A graveyard area was axed and eventually added back into 2002’s REmake, while plans for a comic relief African-American called Dewey and a cyborg-esque character named Gelzer were swapped out for the more generic Rebecca Chambers and Barry Burton.

There were once plans for co-operative gameplay, but Mikami pulled it because it technically “wasn’t good enough”. Instead, we were left with a gripping story and core cast of well-rounded characters that have become mainstays of the series.


Elsewhere, Resident Evil opened with a gritty live-action sequence that featured severed heads and a B-movie style. These scenes were deemed too violent for most audiences and were heavily censored in the USA and Europe.

However, it was these scenes that first planted the seed for a live-action Resident Evil movie – that wouldn’t appear until 2002.

While zombie games are a dime-a-dozen these days, everything from The Last Of Us to Silent Hill can find their roots in Resident Evil. Even Devil May Cry started out as a proposed outline for Resident Evil 4.

And in recent years, we’ve seen a boom in popularity for the early days of the Resident Evil name.


Despite the 2002 REmake failing to set the charts alight, the idea blossomed with a high-definition remaster for modern systems in 2015. The HD remake found a whole new generation of fans, so it’s no surprise its success gave way to Capcom remaking the main games. Of course, this isn’t the only way Resident Evil has fallen under this ‘umbrella’.

As well as popularising survival horror video games, Resident Evil has the honour of breaking into the wider world of pop culture. In live-action, Resident Evil’s influence can be found in the likes of 28 Days Later and The Walking Dead.

Sadly, no one has directly adapted the original Resident Evil in live-action. Although George A. Romero did have plans for a game-accurate movie, Paul W.S. Anderson eventually took over and instead delivered the Milla Jovovich-led action flick Resident Evil in 2002.


The first Resident Evil has also paved the way for an ongoing universe of games, shows, and movies. As well as a live-action series for Netflix, Sony is moving ahead with a movie reboot under Johannes Roberts.

Speaking to Deadline, Roberts explained how the 2021 reboot will be a love letter to 1996’s game and 1998’s Resident Evil 2.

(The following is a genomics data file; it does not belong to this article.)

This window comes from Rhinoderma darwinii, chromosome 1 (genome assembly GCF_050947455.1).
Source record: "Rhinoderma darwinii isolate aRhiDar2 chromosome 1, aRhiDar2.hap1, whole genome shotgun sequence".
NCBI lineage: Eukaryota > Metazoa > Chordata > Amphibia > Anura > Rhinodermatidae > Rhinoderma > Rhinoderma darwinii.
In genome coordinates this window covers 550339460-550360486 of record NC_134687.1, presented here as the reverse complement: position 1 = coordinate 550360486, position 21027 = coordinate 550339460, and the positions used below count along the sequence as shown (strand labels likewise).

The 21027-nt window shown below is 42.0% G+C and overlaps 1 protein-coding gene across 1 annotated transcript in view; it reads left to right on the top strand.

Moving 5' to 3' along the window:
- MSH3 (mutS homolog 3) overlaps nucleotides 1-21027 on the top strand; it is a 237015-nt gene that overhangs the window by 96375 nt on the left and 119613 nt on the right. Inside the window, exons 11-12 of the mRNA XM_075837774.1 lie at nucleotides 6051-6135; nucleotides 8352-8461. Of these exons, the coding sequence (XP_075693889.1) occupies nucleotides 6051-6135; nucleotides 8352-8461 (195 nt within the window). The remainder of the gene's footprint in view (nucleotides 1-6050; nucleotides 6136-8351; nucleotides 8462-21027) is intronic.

He said: “I really wanted to go back to the original first two games and re-create the terrifying visceral experience I had when I first played them, whilst at the same time telling a grounded human story about a small dying American town that feels both relatable and relevant to today’s audiences”.


Even 25 years after we first met Chris, Jill, Barry, Rebecca, and Wesker, Resident Evil’s infected blood is still coursing through the veins of the franchise.

It’s no coincidence that the crumbling confines of Resident Evil Village’s Castle Dimitrescu look like they honour the original Spencer Mansion.

As the legend that is Resident Evil celebrates its 25th anniversary and Lady Dimitrescu prepares to spread her vampiric wings in Village, let’s raise a glass to where it all began.

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Tom Chapman

Tom Chapman

Contributing Writer

Tom Chapman is a Manchester-based writer with square eyes and the love of a good pun. Raised on a diet of Jurassic Park and Jumanji, this '90s boy had VHS movies flowing in his blood from a young age. These days, he's addicted to all things Watchmen, Game of Thrones, and The Mandalorian, while reading up on what the X-Men are doing and imagining a life in Gotham City. Having previously worked at What Culture, Movie Pilot, and Screen Rant, Tom is now finding his way at Zavvi, Digital Spy, Radio Times, and Comic Book Resources. No topic is too big or too small for this freelance writer by day, crime-fighting vigilante by night